Friday, July 29, 2011

Let's get rid of our government, start over with a parliament

That's the case I (probably needlessly provacatively) make in this week's Scripps Howard column.
The debt limit debate is only the latest, greatest manifestation of America's broken politics. For more than two years, President Obama has faced unprecedented Republican obstacles to getting executive branch appointees and federal district judges confirmed. The day-to-day business of government is increasingly going undone because the GOP is happy to obstruct for obstruction's sake.

Why is this the case? Partly because the two major political parties are more ideologically coherent than ever ― there are no more conservative Democrats like Scoop Jackson or liberal Republicans like Lincoln Chaffee in Congress. Politicians are less willing and less able to compromise, for fear the other side will get credit.

The problem is compounded by the divided control of Congress, where Republicans have the House and Democrats hold the Senate. Add the Senate filibuster into the mix and there are simply too many procedural roadblocks to getting even the simplest things done.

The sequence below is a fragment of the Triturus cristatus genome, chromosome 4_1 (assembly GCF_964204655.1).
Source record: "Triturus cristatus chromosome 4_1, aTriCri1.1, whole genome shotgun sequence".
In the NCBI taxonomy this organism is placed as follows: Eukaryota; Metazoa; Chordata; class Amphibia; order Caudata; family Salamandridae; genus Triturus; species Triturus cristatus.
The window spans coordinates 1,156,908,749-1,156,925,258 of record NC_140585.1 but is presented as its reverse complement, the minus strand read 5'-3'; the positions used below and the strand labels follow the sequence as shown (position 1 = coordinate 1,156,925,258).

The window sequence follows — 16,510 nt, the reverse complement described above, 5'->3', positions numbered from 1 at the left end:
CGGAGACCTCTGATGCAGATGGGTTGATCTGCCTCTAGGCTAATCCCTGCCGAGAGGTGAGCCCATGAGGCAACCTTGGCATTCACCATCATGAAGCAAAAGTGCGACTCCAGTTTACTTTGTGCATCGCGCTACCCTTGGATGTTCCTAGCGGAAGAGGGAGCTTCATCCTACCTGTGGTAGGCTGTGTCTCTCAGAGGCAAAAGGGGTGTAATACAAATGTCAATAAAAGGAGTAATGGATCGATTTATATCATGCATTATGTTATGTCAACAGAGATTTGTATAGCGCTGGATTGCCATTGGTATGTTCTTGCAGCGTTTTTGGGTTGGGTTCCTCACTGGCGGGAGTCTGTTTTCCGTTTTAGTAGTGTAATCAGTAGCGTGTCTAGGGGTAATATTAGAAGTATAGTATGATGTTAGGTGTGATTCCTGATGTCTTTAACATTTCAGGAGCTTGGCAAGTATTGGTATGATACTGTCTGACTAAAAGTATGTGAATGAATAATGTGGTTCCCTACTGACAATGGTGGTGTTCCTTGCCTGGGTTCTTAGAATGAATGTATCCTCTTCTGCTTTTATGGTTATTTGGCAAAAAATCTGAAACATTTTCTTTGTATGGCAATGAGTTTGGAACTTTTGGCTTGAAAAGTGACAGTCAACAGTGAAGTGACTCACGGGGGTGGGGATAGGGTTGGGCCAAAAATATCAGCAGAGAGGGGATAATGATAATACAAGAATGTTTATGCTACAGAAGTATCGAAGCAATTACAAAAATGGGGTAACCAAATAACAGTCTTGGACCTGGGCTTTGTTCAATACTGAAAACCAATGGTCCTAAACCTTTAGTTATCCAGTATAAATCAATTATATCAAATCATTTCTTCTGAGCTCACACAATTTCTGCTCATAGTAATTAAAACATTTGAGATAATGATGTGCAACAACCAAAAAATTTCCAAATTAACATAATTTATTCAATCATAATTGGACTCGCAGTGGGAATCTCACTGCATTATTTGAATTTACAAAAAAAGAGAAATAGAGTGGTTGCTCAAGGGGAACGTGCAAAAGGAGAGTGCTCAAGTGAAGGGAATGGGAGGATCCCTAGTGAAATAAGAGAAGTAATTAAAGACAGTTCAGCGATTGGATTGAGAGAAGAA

Maybe it's time to scrap the system, and start over again with a parliamentary democracy.

As commentator David Frum noted on Twitter recently, ``We're getting a good real-life poli-sci lesson as to why so few other democracies have adopted U.S. separation of powers idea."

He's right: In parliamentary democracies, one party ― or a coalition of parties ― captures control of parliament and appoints a prime minister.

It controls all the levers of government, and is thus responsible for everything that happens (and doesn't happen) on its watch.

It's no coincidence that a country like Britain was able to slash its budget a year ago, while American politicians are still dithering.

Here, politicians spend inordinate amounts of energy figuring out how to deny credit and pin blame on the other side; in the U.K., voters know exactly who is responsible.

Yes, the Founders wanted separation of powers ― but what we've ended up with is an abdication of responsibility. Maybe it's time to toss aside our broken machinery of government and start over.
Ben advocates a return to pre-FDR strict constructionism.

Sunday, July 17, 2011

Back from surgery. Ish.

On July 8, I entered Thomas Jefferson University Hospital here in Philadelphia for the second surgery in my Summer of Surgery. The first was a colostomy to relieve the life-threatening diverticulitis inflammation that had brought my gastrointestinal system to a standstill. This follow-up was designed to remove several inches of diseased colon and, if all went well, to reverse the colostomy during the same procedure—making it possible to poop out my butt again, among my most cherished aspirations.

All did not go well.